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Landlord and Tenant Relationships in the Current Climate

31 March 2014

Over the last few years many people have found themselves letting properties which they have not been able to sell.  The government has recently reduced welfare benefits, which has squeezed the budget for many tenants who rely on housing benefit in order to pay their rent.

This means that many tenants are likely to fall into arrears. What are the landlord’s options if the tenant keeps paying the rent each month but pays a reduced amount as a result of a reduction in housing benefit? For example, if the tenant’s rent is £500 per month and the tenant keeps paying £450 per month, it is going to take some 20 months before the tenant is two months in rent arrears.  A landlord is entitled to serve a notice as soon as any rent arrears occur but unless the rent arrears are at a level of two months or greater, the Court is not compelled award a landlord possession; the Court has discretion and will often exercise its discretion in favour of the tenant.  An alternative would be to agree a reduced rent with the tenant thus saving the losses associated with losing one tenant and replacing them with another.  A further option would be for the landlord to agree with the tenant to take the balance of any rent due from any bond or deposit that the landlord holds. If such an agreement is made, it is worth recording it in writing and both landlord and tenant signing it so that there can be no dispute with the tenant deposit scheme at a later date.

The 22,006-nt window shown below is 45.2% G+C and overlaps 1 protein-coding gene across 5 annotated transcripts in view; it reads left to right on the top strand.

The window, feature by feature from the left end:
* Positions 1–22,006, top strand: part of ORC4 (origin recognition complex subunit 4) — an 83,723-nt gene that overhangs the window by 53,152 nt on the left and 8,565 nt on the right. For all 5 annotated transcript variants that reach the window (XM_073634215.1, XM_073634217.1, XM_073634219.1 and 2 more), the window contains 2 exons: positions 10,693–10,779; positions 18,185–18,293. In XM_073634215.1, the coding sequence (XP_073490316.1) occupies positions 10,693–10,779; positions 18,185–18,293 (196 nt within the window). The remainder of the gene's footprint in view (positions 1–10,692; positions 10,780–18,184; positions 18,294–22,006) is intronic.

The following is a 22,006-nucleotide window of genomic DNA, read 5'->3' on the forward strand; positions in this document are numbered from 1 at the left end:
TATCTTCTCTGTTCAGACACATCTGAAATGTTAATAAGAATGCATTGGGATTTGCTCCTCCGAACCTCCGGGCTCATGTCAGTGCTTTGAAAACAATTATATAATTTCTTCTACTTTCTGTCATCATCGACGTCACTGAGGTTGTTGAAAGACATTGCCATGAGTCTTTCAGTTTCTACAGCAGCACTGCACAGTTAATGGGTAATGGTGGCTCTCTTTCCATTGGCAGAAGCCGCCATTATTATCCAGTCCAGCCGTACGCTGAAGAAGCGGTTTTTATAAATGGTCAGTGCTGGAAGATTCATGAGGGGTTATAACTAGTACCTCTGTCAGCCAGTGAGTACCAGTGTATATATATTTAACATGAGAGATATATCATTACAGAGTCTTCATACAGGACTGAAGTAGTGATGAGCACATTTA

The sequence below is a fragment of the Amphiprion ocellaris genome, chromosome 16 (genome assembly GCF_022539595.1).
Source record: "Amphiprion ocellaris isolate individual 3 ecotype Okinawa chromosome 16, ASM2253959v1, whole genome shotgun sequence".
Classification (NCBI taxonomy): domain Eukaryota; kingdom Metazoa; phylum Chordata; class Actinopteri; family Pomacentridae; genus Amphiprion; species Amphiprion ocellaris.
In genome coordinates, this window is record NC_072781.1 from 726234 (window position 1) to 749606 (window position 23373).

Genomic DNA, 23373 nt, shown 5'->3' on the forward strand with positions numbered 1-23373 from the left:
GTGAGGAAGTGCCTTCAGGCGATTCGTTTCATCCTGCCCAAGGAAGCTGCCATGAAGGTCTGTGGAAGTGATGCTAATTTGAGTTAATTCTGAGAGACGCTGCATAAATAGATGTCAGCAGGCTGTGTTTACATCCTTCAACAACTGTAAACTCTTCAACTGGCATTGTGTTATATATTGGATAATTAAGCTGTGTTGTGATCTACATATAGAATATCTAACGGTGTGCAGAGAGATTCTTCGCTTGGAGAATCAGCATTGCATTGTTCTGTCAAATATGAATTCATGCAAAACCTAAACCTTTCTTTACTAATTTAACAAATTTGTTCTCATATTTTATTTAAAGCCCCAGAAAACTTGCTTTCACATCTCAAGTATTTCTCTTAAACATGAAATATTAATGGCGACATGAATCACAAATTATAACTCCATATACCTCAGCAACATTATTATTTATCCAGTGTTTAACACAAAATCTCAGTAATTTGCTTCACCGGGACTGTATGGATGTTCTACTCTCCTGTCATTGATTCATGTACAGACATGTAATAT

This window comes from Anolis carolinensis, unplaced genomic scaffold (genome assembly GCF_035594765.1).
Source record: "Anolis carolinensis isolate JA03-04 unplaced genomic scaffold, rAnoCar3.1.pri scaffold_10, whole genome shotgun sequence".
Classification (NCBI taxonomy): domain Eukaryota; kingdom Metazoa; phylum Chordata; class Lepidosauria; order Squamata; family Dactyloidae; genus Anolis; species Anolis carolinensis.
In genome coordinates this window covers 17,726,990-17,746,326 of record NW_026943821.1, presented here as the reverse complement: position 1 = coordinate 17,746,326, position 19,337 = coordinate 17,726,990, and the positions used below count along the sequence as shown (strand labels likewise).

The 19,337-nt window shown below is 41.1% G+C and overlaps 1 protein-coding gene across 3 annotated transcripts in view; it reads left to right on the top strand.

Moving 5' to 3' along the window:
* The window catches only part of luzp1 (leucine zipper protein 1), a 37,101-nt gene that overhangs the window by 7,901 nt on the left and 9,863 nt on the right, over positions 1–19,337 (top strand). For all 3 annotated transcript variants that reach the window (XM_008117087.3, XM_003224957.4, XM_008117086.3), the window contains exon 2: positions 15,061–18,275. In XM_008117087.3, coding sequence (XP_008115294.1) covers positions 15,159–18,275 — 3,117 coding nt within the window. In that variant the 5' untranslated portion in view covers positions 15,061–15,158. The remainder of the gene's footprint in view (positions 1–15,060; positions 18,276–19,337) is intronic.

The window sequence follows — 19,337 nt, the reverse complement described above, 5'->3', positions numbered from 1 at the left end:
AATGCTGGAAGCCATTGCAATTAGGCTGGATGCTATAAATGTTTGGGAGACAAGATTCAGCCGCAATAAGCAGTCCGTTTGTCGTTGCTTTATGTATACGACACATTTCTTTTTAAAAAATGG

If a fixed term tenancy has concluded or is anywhere near conclusion or there is a periodic tenancy, a notice may be to served under Section 21 of the Housing Act to bring the tenancy to an end two to three months from the service of the notice.

If a tenant stops paying rent altogether, once the tenant is two months in arrears the landlord should instruct a solicitor to serve a notice giving the tenant 14 days’ to vacate the property after which the landlord can issue possession proceedings.

Morrish Solicitors charge a fixed fee for any notice which we serve. Good legal advice is essential to ensure that a Section 21 Notice is properly drawn up and served. A defective notice will result in increased legal costs to the landlord as well as lost time and rent.

If you wish to discuss any Landlord and Tenant matters, please do not hesitate to contact Morrish Solicitors on 033 3344 9600 or email info@morrishsolicitors.com.

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